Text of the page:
1. faculty;

      2. Office of Educator Preparation (for Educator Preparation Programs);

      3. department/school curriculum committee or department/school faculty;

      4. department chair/program director/school director;

      5. college curriculum committee;

      6. college council;

      7. college dean;

      8. Dean of The Graduate College (if applicable);

      9. Associate Vice President for Academic Affairs;

      10. University Curriculum Committee;

      11. Faculty Senate;

      12. Council of Academic Deans;

      13. Provost;

      14. President;

      15. Texas State University System Board of Regents;

      16. institutions within a 50 mile radius;

      17. Texas Higher Education Coordinating Board; and

      18. Southern Association of Colleges and Schools (if applicable)

    2. The review process for program additions, deletions and certain changes as discussed in paragraph 27 may take 9-12 months. Other change proposals may take 6 months, and proposals for new minors and concentrations may take up to 3 months.

    3. After a program proposal has been fully approved, the Curriculum Coordinator makes all necessary additions, changes, and deletions in the undergraduate catalog and Student Information System. The Graduate College staff make all necessary additions, changes, and deletions in the graduate catalog and Student Information System. The undergraduate academic advisors and the Graduate College staff work with the Degree Works Coordinator to make all necessary additions, changes and deletions in the Degree Works system for degree programs.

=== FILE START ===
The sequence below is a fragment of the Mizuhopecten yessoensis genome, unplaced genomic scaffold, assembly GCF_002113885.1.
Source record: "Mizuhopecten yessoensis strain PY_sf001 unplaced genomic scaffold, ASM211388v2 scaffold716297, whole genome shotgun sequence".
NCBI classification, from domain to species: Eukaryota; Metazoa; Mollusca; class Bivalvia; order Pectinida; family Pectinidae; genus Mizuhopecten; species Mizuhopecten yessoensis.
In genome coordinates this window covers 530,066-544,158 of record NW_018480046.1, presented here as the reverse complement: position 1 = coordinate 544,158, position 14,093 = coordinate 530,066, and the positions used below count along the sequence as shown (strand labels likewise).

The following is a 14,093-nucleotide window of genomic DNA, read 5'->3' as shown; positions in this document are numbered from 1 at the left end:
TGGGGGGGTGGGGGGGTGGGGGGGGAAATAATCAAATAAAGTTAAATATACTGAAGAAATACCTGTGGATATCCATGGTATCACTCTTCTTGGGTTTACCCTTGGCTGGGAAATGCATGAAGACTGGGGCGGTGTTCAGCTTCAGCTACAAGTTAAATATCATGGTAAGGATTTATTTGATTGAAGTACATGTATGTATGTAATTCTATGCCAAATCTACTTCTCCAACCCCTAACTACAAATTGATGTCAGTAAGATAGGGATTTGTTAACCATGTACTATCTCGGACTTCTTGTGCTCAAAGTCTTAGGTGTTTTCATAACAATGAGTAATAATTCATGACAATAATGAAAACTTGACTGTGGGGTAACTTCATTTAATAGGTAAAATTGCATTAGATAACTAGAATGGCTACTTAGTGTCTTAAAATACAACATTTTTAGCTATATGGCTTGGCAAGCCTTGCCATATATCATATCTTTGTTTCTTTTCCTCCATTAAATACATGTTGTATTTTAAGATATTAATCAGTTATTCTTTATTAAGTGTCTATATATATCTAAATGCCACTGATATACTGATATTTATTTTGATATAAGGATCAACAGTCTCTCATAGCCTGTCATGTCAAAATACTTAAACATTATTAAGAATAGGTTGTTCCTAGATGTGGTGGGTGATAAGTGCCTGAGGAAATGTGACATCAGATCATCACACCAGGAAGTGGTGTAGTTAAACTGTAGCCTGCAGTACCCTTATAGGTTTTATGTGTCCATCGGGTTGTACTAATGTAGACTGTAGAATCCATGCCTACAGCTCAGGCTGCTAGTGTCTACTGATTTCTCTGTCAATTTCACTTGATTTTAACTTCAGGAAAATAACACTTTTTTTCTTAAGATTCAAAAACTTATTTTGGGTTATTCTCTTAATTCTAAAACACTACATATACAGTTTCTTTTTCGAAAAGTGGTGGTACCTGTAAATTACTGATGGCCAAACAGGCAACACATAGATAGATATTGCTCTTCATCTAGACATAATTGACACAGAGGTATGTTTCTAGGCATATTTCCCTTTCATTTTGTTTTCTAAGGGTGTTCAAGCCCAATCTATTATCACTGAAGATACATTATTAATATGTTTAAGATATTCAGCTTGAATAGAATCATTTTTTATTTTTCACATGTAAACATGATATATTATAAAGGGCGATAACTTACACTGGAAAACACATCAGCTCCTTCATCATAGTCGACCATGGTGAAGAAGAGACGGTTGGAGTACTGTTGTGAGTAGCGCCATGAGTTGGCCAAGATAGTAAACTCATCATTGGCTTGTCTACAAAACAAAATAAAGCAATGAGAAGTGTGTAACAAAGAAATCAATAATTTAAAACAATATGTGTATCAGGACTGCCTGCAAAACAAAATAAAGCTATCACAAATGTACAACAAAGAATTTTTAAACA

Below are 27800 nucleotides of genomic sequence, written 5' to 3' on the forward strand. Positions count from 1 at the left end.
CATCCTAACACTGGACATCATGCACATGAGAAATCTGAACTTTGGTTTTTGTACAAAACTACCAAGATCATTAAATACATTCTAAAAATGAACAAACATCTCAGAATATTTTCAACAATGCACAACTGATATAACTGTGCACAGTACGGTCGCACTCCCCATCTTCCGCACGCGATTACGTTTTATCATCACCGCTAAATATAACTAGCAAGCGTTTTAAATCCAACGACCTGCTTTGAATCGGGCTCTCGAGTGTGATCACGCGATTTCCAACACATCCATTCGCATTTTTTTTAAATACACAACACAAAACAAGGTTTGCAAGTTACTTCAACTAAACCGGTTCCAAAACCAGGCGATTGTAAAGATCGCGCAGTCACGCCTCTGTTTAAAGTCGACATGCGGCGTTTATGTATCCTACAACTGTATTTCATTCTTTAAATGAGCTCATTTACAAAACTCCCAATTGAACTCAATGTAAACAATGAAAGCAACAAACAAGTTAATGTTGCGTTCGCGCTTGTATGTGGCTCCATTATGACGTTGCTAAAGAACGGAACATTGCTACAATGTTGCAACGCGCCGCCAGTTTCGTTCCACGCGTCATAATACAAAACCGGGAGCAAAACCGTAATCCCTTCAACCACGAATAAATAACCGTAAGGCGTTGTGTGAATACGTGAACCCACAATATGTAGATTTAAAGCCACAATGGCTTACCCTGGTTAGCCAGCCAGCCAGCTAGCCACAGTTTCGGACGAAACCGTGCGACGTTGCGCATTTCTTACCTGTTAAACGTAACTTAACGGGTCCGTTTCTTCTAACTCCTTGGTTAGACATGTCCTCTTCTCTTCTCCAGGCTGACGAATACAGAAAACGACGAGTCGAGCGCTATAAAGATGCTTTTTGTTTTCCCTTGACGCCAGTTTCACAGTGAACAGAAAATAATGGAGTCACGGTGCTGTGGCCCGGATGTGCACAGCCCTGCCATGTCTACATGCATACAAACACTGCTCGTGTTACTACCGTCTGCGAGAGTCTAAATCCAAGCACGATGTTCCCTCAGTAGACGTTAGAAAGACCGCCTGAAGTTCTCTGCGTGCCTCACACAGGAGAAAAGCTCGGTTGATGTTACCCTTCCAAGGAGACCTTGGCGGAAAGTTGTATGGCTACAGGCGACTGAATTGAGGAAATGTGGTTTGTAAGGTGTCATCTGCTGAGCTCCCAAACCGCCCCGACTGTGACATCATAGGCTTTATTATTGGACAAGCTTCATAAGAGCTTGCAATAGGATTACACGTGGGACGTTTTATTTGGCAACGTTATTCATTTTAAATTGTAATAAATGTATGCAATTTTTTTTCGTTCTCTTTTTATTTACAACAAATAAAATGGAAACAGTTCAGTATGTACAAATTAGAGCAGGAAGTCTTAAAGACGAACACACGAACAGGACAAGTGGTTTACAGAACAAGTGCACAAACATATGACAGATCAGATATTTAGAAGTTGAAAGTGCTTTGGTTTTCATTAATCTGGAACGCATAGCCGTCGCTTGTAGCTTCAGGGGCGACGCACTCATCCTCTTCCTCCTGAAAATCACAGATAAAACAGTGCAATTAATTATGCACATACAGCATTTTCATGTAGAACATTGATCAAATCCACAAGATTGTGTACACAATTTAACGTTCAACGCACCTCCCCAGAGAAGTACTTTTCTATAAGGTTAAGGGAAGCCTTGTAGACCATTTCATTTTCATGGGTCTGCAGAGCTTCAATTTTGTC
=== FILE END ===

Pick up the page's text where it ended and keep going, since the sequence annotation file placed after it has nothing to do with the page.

4. In the event that a program proposal receives a negative vote or is denied at any level, the proposal will be returned to the originating faculty for review and possible revisions and can be resubmitted for future consideration.


    1. Reviewers of this PPS include the following:

      Position Date
      Curriculum Coordinator September 1 ONY

    This PPS has been approved by the following individuals in their official capacities and represents Texas State Academic Affairs policy and procedure from the date of this document until superseded.

    Curriculum Coordinator; senior reviewer of this PPS

    Director, Curriculum Services

    Associate Vice President for Academic Affairs